Edmonton Bookkeeping | Understanding What T4s And T Fives Are

It is very important that entrepreneurs learn early on in their business what T4 and T fives are, as soon as they start paying salary or dividends to themselves or any employees says Edmonton bookkeeping. They can inadvertently trigger penalties as well as audits if they file the incorrect amount, or file late. While it is extremely easy to avoid, the sooner an entrepreneur can learn what to do, and establish these good habits, the likelihood of making errors diminishes.

Once an entrepreneur learns what a T4 and T5 slip is, the next thing they need to understand is when they need to submit payroll remittances to Canada revenue agency. The vast majority of businesses in Canada remit source that actions by the fifteenth day of every month. Edmonton bookkeeping says whichever month has the pay date in it, the following month is the deadline. For example, if an entrepreneur has issued a payroll in May, June 15 is the deadline for those remittances.

It is very rare, and only on approval, but some businesses can remit source deductions on a quarterly basis. If the entrepreneur is the only employee, and they get special permission granted from Canada revenue agency, they can remit their source deductions on a quarterly basis. However, when in doubt, businesses can simply submit payroll remittances by the fifteenth every month to avoid issues.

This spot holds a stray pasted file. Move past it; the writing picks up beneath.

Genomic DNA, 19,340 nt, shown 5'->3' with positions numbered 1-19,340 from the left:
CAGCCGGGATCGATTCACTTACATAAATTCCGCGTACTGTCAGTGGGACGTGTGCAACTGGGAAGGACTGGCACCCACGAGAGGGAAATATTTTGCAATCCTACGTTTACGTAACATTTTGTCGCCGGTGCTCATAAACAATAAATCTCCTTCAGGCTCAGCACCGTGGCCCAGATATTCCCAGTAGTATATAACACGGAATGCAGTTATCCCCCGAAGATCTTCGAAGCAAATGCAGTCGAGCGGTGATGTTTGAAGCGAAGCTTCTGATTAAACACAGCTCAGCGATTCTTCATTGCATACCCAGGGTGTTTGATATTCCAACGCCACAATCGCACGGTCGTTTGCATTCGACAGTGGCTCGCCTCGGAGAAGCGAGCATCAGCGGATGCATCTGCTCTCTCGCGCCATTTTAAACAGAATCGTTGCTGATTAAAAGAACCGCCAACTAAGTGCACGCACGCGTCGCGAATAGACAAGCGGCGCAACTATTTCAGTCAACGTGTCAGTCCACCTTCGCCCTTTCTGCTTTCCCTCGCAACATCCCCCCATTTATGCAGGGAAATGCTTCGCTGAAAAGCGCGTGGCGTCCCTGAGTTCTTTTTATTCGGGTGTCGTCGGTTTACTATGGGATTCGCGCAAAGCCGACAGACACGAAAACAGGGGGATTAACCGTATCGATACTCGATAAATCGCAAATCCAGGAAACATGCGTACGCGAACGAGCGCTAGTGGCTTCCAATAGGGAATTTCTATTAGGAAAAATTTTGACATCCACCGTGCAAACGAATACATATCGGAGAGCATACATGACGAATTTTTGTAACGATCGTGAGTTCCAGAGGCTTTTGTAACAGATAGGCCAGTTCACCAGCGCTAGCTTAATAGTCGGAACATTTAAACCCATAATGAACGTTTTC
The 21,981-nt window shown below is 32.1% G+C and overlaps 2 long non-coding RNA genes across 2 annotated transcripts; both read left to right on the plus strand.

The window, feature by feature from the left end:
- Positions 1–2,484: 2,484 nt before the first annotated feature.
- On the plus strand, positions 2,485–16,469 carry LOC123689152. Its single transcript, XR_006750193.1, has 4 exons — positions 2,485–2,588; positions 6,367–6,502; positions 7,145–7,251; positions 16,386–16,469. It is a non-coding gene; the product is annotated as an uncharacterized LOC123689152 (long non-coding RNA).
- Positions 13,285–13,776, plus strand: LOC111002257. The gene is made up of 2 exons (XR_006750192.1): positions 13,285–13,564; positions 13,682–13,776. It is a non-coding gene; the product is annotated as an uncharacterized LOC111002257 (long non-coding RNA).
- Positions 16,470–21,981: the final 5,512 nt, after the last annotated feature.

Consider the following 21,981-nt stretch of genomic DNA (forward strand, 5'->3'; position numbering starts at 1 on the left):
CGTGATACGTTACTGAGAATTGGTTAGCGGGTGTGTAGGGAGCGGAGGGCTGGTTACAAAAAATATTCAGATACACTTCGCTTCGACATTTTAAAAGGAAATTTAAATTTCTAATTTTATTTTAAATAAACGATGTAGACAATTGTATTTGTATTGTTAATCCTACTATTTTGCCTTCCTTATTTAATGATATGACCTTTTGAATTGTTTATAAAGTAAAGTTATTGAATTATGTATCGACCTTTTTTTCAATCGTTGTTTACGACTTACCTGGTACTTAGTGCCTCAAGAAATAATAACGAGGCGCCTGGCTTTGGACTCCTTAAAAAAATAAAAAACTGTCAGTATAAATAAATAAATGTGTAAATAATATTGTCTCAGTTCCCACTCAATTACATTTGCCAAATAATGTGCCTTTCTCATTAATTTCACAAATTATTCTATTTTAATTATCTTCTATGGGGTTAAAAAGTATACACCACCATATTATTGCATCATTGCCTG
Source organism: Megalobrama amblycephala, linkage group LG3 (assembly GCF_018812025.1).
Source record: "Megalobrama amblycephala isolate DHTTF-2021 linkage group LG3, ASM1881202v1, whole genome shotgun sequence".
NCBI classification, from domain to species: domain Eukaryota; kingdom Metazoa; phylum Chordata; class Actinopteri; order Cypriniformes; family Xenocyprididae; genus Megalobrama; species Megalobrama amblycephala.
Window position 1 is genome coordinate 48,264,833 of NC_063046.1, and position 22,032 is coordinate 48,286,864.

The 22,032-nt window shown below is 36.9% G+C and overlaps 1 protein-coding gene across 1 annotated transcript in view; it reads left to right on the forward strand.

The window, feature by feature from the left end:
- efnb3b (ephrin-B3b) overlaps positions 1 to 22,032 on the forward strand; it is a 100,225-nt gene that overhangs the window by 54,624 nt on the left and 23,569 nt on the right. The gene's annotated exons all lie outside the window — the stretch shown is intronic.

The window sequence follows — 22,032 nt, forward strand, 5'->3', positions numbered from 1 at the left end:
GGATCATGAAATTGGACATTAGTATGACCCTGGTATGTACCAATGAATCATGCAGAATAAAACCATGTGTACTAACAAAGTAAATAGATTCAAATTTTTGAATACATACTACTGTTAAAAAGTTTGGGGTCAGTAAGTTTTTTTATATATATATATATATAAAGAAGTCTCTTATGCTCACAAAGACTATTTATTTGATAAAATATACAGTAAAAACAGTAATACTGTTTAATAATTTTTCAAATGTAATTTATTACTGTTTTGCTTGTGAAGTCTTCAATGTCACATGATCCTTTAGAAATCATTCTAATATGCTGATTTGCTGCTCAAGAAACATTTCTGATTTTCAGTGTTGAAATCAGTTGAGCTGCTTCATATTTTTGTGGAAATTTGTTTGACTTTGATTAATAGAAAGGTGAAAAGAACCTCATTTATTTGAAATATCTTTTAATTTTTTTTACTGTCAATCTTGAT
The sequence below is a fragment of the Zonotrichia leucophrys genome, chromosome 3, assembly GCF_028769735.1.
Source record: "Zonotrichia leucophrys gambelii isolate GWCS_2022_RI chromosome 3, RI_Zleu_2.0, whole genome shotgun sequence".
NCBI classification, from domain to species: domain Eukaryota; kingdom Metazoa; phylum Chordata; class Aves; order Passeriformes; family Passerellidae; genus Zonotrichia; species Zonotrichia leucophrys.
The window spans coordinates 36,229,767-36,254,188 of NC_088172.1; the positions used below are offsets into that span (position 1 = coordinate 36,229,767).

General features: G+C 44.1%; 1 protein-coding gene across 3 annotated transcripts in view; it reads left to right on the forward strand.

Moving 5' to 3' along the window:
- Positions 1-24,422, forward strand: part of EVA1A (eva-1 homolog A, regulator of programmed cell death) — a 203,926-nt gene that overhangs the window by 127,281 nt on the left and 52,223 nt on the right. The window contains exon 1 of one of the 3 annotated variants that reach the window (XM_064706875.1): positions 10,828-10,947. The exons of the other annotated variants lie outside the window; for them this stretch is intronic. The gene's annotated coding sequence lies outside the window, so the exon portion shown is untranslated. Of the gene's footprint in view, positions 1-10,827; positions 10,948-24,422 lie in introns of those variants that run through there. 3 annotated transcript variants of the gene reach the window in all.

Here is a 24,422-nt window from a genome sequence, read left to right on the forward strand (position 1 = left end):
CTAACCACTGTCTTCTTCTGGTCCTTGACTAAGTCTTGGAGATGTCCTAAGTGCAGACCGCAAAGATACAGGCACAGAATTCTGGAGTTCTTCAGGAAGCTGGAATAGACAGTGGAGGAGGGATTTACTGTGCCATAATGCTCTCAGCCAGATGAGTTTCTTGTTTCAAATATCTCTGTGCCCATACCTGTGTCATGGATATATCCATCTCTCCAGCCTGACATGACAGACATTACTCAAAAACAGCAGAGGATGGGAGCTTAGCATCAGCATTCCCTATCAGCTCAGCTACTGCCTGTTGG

Entrepreneurs should also keep in mind that as long as they are paying before the fifteenth of the month, they are not going to trigger any audit or any action from Canada revenue agency. Therefore, if they are accidentally underpaying source deductions, they are not going to get a letter from Canada revenue agency. Edmonton bookkeeping says that Canada revenue agency waits until an entrepreneur files there T4 and T5 slips, in order to see the source deductions that they should have paid. Therefore, if they have been underpaying, they need to look at their T4 slips prior to filing them to verify that they paid the correct amount. If they have not, they can simply send Canada revenue agency a check for the remaining amount prior to filing to avoid triggering a payroll audit.

If an entrepreneur does not pay source deductions by the fifteenth, Canada revenue agency may question why, and that could trigger an audit as well. Therefore, it is not only important that entrepreneurs are paying the correct amount, but that they are also paying on time. However, even though an entrepreneur might be working very hard to ensure that they are not paying late and paying the correct amount, Edmonton bookkeeping says that they might still find themselves underpaying Canada revenue agency. If this is the case, will most likely get a letter from Canada revenue agency asking to explain the discrepancy. This is the case, the recommendation is for entrepreneurs to simply pay the amount owing, because if Canada revenue agency is not satisfied with their explanation, this will trigger an audit.